Thursday, June 21, 2012

Gamers Are Awful. Basically.


Dan Ingram of Fear the Cacti and Crossover Appeal is now a regular contributor! You can read his previous posts here and here.

The Internet is generally a terrible place. If you’re new to the worldwide web, sorry to spoil it for you. But if you’re the kind of person that loves to look up the destroyed face of that dude in Florida in the “zombie” attack, then the Internet is the perfect place for you.

While I enjoy a Fail Compilation just as much as the next person, most websites are crawling with trolls more often than they are contributors that are actually bringing something meaningful to the table.

My personal belief is that Internet anonymity as a culture is trickling into every day life in the worst ways possible. See Glenn Beck for further details. 

Gamertag: “BushGivesMeBoners6969”, pwns with rocket launcher on Halo:Reach.
Even that was mean. Sorry Glenn Beck, I hope we can still be bros.

The Internet might be an especially disturbing place, but at least for the most part people can get on their copy of “Call of Duty: Modern Warfare” and enjoy some of their spare time blowing shit up without causing a global incident. However, the gamer community is a pretty rancid place, and sometimes, it’s worse than the Internet in general.

That’s saying something because I haven’t found any listings for “2 Spartans One Cup” when I go into Matchmaking playlists. So the content variance is huge, and in that regard I’m not going to waste my time, because trying to say “Dead Space” is as bad as some of the stuff you can find online is a waste of breath and not true at all.

Where the biggest problem lies is with the content users. Every game that has an online component now comes with a standard ESRB rating system that has the disclaimer “If you get yelled at by some dick face with a microphone you can’t sue Ubisoft/Activision/Sam Worthington”.

Sam Worthington working out his demons for all his career choices thus far.
Every game has to do this now because invariably, you will run into someone that managed to purchase an Xbox screaming expletives I don’t even want to type.

Not everyone is terrible, and there can be some pretty generous teammates in whatever game you play, but online gaming communities are the best example of people hiding behind an avatar.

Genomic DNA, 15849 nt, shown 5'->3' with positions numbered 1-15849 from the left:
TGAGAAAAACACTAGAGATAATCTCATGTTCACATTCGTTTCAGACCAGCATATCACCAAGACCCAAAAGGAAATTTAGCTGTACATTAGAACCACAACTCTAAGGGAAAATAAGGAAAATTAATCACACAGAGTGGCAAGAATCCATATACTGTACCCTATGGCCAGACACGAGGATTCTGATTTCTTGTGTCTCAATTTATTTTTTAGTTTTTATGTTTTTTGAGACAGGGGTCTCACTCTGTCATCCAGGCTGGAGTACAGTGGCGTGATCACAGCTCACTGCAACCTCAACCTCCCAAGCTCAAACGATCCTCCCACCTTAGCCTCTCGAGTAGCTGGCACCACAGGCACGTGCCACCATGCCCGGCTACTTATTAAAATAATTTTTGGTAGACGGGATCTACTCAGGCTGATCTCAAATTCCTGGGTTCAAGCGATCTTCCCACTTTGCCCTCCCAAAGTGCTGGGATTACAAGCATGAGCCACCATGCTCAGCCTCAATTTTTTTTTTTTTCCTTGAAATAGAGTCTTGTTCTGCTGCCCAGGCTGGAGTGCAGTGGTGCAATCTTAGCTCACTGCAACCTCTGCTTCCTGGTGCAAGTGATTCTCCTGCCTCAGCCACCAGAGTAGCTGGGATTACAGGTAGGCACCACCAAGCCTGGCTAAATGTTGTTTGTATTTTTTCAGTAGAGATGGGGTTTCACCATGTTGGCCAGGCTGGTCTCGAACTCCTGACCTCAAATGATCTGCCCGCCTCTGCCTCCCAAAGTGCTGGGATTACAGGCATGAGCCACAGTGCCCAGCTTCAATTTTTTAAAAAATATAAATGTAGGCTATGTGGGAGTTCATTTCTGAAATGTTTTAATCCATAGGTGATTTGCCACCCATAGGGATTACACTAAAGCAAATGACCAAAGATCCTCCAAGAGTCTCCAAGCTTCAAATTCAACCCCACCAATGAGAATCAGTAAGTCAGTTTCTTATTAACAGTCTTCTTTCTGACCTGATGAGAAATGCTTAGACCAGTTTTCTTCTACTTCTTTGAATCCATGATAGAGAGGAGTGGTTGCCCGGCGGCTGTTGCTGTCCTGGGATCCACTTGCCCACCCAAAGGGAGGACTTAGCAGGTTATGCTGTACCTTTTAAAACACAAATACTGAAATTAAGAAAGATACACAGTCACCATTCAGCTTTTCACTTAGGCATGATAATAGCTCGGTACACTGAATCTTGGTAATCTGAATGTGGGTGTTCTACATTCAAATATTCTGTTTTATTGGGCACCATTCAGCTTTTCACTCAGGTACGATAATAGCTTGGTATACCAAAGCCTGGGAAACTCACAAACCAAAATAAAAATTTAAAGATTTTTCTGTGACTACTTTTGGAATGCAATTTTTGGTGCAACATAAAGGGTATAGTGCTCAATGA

Video games are a showcase now, a place for suitors to go out and vie for the attention of their potential mate. Except in this case the mate isn’t a person, and instead it’s Major League Gaming.  And gamers will do ANYTHING to gain an edge, even if it means taking you down verbally.

Or at least trying to.

I have fallen victim to at least one problem of the gaming world and it can best be exemplified by this meme I’ve recently seen floating around the web:

I’ve uttered both sides of this statement AND had it said to me.
Gaming allows a unit of measurement. And that makes it terrible. If someone can provide “empirical” evidence that you aren’t good at something, they’ll rip you to shreds for being terrible at that thing. But if someone can “prove” that you’re way better than them at it only a few moments later, they’ll rip you apart for spending far too much time indoors in a dark room harboring violent tendencies via an electronic medium.

Online gaming has deep roots in trolling, or vice versa, I don’t know which. And from first hand experience, there is a certain adrenaline rush that occurs during a heated match, so maybe there’s some physiological desire to just flaunt your skills like a douche or hang your head in shame like a n00b.

Gamers catch a lot of flack from the outside world, and they’re not benefiting themselves by being egomaniacal douches on top of it. There’s a lot of work to be done outside of cracking down hardcore on online behavior policies. Especially where those policies pertain to sexism and the legions of fanboys asking to see some tits.

Unfortunately no game developers are going to throw the book at any of their generous customers. So until gamers themselves become responsible, the culture won’t change.

“Lag at thee!”
Dan Ingram works in television and has his Master's in Screenwriting from New York Film Academy. If he could live in a Ghostbusters costume while driving the Delorean, he'd basically never complain about anything ever again.

2 comments:

  1. Actually, the web show "Extra Credits" has a great discussion on this topic that also includes ways that the software developers can make it harder for trolls to have their way. I highly recommend it:

    http://penny-arcade.com/patv/episode/harassment

    ReplyDelete
    Replies
    1. Yeah, I love their stuff. Extra Credits usually makes very good points.

      Delete